New Edition: "I’m Still In Love With You" (1997)
After several years of solo success in the 90s, the band came back together for a needed homecoming as they give us another one of their classic love ballads, “I’m Still In Love With You.” Despite the late 90s being one of their most tumultuous times in their career, their group chemistry was still very present with all six members together for the very first time. The track is brimming with sincere emotion, from the lyrics right on up to the group’s performance. Here, they plead for forgiveness and attempt to convince that special person that they’re still the same person, and hope that no one will come between them despite taking her for granted. This in turn creates one of their finest performances of all time.

Bobby Brown: "Roni" (1989)
This passionate ode to the good girls rocked the world and dominated radio in the late 80s and early 90s. L.A. Reid and Babyface, the men who defined 80s and 90s R&B, brought out the best of Bobby’s charm and charisma that gushes all over “Roni.” Add his spirited performance to the mix and you have a recipe to one of his greatest records of all time. Fellas, if you have a good girl in your life, hold her close as you listen to this song.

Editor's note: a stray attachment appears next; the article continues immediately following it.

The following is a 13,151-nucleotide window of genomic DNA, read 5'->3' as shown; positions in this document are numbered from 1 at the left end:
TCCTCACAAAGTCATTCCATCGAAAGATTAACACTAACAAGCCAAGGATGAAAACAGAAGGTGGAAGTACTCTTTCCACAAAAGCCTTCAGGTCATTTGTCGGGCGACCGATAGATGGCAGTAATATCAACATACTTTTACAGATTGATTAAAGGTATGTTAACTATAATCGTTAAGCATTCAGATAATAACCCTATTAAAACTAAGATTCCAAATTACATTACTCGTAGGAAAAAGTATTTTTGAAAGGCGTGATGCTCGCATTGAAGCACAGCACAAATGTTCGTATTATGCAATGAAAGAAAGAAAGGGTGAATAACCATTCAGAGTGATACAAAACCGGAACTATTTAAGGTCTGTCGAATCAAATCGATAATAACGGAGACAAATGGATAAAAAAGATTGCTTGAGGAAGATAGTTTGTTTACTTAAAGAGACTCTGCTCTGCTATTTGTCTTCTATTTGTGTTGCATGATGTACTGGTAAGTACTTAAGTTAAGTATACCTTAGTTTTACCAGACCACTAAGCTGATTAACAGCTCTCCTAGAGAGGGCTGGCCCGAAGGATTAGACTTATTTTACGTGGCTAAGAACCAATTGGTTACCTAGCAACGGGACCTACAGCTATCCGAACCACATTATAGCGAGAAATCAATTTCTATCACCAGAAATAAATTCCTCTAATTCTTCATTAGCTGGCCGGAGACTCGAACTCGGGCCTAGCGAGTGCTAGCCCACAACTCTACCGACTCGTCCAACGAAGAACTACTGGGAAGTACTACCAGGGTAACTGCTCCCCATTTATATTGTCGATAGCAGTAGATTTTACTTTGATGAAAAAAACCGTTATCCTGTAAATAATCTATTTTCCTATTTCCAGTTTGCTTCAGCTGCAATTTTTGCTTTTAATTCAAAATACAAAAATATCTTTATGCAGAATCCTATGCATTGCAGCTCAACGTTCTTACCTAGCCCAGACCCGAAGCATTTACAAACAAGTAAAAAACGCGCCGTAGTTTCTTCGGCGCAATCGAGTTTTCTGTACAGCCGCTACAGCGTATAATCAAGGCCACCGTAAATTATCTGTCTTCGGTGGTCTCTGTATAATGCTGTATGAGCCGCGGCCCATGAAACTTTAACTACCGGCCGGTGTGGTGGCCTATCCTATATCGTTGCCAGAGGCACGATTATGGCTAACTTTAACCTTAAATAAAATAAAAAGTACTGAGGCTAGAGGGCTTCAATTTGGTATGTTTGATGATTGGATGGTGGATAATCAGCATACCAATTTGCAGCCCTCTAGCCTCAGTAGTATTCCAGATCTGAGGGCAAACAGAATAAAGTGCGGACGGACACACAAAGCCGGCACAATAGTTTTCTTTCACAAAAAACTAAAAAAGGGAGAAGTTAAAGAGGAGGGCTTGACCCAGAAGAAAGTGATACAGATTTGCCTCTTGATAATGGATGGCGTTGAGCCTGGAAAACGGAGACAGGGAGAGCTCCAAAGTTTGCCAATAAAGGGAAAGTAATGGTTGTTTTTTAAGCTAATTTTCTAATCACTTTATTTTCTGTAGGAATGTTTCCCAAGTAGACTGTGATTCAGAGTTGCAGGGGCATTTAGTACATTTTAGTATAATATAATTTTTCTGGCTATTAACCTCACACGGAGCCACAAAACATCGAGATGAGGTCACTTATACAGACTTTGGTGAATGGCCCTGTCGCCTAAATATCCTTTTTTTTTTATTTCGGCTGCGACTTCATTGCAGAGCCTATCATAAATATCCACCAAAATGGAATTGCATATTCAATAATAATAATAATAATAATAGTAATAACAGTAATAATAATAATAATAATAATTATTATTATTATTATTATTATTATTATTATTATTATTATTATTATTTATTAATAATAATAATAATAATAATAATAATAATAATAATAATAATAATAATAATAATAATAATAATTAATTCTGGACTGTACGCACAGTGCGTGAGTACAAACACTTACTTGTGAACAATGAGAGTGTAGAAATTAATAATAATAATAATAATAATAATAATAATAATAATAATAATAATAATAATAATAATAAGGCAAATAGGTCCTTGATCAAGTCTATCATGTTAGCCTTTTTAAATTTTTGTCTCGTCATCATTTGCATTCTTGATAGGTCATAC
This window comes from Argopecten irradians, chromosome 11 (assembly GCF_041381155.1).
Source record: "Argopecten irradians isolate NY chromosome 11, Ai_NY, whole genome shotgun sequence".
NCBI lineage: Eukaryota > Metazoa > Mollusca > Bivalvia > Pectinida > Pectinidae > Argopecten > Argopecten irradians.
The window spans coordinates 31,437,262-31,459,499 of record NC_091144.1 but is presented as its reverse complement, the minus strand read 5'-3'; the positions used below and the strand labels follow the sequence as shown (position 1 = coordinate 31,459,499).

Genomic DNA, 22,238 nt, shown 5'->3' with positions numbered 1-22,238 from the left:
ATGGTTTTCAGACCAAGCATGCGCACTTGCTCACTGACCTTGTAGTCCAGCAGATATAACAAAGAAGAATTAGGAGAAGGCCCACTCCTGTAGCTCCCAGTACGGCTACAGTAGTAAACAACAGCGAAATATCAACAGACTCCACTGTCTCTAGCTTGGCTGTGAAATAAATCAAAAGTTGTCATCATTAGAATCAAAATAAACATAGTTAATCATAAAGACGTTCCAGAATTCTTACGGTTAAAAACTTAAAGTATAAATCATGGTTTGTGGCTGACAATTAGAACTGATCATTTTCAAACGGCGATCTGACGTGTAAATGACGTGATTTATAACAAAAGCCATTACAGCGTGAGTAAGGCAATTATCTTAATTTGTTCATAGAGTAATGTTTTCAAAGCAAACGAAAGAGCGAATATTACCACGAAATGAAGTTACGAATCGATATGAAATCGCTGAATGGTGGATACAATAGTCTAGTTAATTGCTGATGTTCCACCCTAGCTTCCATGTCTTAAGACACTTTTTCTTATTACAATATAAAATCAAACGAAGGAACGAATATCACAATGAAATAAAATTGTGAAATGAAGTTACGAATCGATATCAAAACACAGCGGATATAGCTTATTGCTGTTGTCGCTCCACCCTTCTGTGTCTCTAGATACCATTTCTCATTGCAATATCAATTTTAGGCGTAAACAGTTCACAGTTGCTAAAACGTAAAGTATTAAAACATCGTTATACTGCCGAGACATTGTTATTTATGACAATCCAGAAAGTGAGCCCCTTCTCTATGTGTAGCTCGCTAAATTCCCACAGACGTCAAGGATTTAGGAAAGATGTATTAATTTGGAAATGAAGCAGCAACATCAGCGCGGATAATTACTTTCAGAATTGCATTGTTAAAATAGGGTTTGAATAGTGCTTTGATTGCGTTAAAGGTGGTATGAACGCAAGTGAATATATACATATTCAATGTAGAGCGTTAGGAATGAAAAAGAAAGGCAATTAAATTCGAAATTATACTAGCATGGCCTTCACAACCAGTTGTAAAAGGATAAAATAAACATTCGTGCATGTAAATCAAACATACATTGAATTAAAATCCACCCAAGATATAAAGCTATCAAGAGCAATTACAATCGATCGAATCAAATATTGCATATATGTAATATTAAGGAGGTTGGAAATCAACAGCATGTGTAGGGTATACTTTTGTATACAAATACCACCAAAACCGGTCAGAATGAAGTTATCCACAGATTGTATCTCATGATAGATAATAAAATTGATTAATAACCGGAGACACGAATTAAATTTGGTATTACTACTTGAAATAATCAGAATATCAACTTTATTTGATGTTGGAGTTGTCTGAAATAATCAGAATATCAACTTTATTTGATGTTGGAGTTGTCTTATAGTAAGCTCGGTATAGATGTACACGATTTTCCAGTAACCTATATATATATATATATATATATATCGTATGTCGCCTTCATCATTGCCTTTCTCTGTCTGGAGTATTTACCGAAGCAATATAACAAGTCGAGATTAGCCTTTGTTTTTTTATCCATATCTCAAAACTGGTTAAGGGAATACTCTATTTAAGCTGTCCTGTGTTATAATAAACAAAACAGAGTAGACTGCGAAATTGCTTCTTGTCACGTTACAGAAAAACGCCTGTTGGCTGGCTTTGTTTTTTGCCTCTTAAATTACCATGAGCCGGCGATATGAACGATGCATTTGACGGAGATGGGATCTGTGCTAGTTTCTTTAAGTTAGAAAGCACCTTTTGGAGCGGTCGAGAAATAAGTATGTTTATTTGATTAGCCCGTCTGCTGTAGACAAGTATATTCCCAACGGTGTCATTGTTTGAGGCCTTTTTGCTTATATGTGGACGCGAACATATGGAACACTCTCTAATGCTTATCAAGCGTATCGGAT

Bell Biv Devoe: "When Will I See You Smile Again" (1990)
Bell Biv Devoe takes it back to their New Edition roots with A standout from the Poison album, “When Will I See You Smile Again,” that stands in sharp contrast to its lively tone. If anything, it is one of their best “please forgive me” songs out of their catalog due to its crisp melodies and Ricky Bell pouring his heart out in his lead vocals. One listen will instantly remind listeners why they should never take their significant other for granted.

New Edition: "You’re Not My Kind Of Girl" (1988)